Personal Budgets in 2020

December 31, 2019 10:48 pm Published by Leave your thoughts

It’s the new year! a fresh start, a clean slate, and, sometimes, a heap of debt. With all the joy of the holiday season, it can be easy to spend too much.  With the combination of buying gifts, traveling, decorations, wrapping paper, and turkey, it can be easy to overspend. Now that its January, we may need to make a personal Budget for 2020.  Hopefully, these New Years debt tips help you set up some good budgeting habits that will last throughout the year.

 

Step 1: Make a budget and stick with it!

This is the first suggestion and it’s the most powerful.  Look at an “average” month’s income and then subtract your expenses:  utilities, rent, food, debts, and other expenses, plus a little extra for emergencies. Finally, look at the remainder – this is what you can use to focus on debt repayment.  If this is not a large enough to pay down your debt, then you need to increase your income or reduce your expenses.  But be realistic – too extreme of a debt repayment plan is sure to backfire and be demotivating. The Financial Consumer Agency of Canada has a great budgeting tool for free on their site.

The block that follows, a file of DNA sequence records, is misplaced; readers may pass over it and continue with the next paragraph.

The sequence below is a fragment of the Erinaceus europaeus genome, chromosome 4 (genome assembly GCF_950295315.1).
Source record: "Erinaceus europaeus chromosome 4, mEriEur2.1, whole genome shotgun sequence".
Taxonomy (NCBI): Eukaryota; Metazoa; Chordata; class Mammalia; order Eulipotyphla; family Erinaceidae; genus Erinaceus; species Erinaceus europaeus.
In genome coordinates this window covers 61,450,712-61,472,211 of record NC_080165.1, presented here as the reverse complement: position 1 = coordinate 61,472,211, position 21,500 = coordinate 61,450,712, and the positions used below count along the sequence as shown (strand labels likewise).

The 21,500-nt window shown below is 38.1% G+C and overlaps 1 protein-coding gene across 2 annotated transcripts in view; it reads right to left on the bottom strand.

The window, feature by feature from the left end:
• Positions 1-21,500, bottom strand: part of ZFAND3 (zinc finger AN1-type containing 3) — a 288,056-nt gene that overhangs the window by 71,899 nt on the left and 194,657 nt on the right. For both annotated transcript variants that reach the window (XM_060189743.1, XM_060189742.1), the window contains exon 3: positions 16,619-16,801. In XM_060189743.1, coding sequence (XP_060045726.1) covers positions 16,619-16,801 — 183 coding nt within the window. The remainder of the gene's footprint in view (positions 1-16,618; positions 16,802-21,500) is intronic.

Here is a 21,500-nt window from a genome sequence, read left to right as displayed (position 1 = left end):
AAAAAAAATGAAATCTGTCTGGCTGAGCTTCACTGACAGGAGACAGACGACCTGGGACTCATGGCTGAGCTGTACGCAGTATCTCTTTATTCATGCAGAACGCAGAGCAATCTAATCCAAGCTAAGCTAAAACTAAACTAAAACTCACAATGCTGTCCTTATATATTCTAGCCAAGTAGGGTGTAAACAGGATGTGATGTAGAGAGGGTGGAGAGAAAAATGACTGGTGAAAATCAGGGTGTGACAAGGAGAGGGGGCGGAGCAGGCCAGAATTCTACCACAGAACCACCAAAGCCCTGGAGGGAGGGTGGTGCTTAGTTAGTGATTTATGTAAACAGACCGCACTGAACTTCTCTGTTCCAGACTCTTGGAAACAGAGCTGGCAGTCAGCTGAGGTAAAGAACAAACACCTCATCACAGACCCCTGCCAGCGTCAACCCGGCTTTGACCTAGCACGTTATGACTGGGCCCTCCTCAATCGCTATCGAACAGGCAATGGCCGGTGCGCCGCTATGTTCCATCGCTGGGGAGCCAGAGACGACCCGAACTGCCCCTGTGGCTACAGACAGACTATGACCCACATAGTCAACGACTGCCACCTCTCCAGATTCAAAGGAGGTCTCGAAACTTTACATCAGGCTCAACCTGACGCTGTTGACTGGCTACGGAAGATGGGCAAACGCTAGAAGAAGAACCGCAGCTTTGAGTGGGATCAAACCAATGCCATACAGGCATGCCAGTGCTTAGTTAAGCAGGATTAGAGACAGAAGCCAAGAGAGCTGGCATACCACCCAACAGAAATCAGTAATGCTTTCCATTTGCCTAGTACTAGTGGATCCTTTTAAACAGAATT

Step 2: Stop buying things you can’t afford with credit

New spending habits take effort.  Challenge yourself to avoid credit.  Credit can be a helpful tool as it’s handy if you don’t have any cash on hand. But it also can lead you to impulse buy items you can’t afford. If you only use cash, you cannot get further into debt.

Step 3: Small things add up

Spending a small amount on something, once, isn’t a big deal. Spend a small amount on something, many times a day, every day, and things will start to add up. If you start to notice you are overspending, take a look at your daily activities to see how many of the “small purchases” you can cut out. Remember, having a $5 cup of coffee every day adds up to over $1800 a year!

And remember, if you need assistance with a debt repayment plan, we offer a free consultation if you are considering either a consumer proposal or personal bankruptcy.

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